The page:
Self-esteemLife satisfactionSexual satisfaction
SSWBS – Total score.29.002.41< .001.67< .001
SSWBS – Item< .001.42< .001
SSWBS – Item< .001
SSWBS – Item 3.33< .001.38< .001.62< .001
SSWBS – Item 4.08.378.22.019.43< .001
SSWBS – Item< .001.58< .001

[i] Note. SSWBS – Short Sexual Well-Being Scale.


The current study aimed to validate the Short Sexual Well-Being Scale (SSWBS) – a short questionnaire made in accordance with the sexual well-being concept. For this purposeconfirmatory factor analysis, reliability analysis using alpha and total omega coefficients, and two measures of validity (content and criterion validity) were used on a total sample of 311 participants – 111 transgender people and 211 cisgender people. The results indicate that both versions of the SSWBS have good psychometric properties.

Confirmatory factor analysis showed an acceptable goodness of fit to the data in both studies. Most coefficients indicate a good fit even without the use of modification indices. Due to the fact that the size of the cisgender group exceeds 200, these results should be taken into account when drawing conclusions from the CFA. This is also indicated by factor loadings, which show better properties of the 7-point scale.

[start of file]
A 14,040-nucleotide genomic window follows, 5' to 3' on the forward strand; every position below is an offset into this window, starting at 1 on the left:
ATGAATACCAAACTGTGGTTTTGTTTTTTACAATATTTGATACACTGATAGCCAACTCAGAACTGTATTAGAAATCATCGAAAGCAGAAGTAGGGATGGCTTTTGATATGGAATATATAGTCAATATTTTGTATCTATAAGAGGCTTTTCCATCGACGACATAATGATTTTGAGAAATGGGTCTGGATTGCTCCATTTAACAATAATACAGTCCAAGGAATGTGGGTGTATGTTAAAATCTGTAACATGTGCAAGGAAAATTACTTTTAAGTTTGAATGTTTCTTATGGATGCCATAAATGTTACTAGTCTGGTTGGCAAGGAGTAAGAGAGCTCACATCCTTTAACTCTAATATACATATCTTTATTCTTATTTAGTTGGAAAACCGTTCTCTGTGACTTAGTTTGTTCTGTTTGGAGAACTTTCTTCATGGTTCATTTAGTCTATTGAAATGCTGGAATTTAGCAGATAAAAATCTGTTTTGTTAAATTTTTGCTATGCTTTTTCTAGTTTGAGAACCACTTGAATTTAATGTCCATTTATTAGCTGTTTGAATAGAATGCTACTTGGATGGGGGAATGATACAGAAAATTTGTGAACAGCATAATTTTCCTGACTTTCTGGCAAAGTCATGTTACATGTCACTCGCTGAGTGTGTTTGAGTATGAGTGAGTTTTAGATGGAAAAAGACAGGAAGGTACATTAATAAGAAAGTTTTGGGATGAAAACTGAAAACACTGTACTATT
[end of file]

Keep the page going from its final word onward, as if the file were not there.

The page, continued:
Multiple group confirmatory factor analysis confirmed the construct invariance across studied groups. The presented results verified that the same items of the SSWBS can be used to measure the construct of sexual well-being among cisgender and transgender people. MGCFA results did not confirm the metric and scalar invariances of the two tested models. Metric non-invariance might suggest that the construct of sexual well-being might have a different meaning across groups. Therefore, the relationships between sexual well-being (as a latent variable) and SSWBS items might differ between cisgender and transgender people. Perhaps the hierarchy of the sexual well-being construct is different in tested groups due to the different cultural norms and gender identity in the studied groups. This should be verified in future studies. Metric non-invariance can also be caused by the artificially recoded responses of transgender people. At the present moment, the analyses do not allow the use of mean comparisons between the group of cisgender and transgender people. For further verification of the measurement invariance, additional tests should be carried out using the same version of the SSWBS scale.

The SSWBS presented good reliability among both transgender and cissexual people. The reliability values of the alpha and total omega coefficients exceeded the .70 threshold value. This indicates that all versions of the examined scale are good measures of the sexual well-being constructs.

Validity testing also indicates good psychometric properties of the SSWBS. The values of CVR and CVI coefficients were positive, which indicates a good fit of scale items to the theoretical construct of sexual well-being. In addition, the SSWBS was significantly and positively associated with the three constructs used to measure its validity – self-esteem, life satisfaction, and sexual satisfaction. This confirms that the SSWBS items properly reflect the universe of the sexual well-being concept.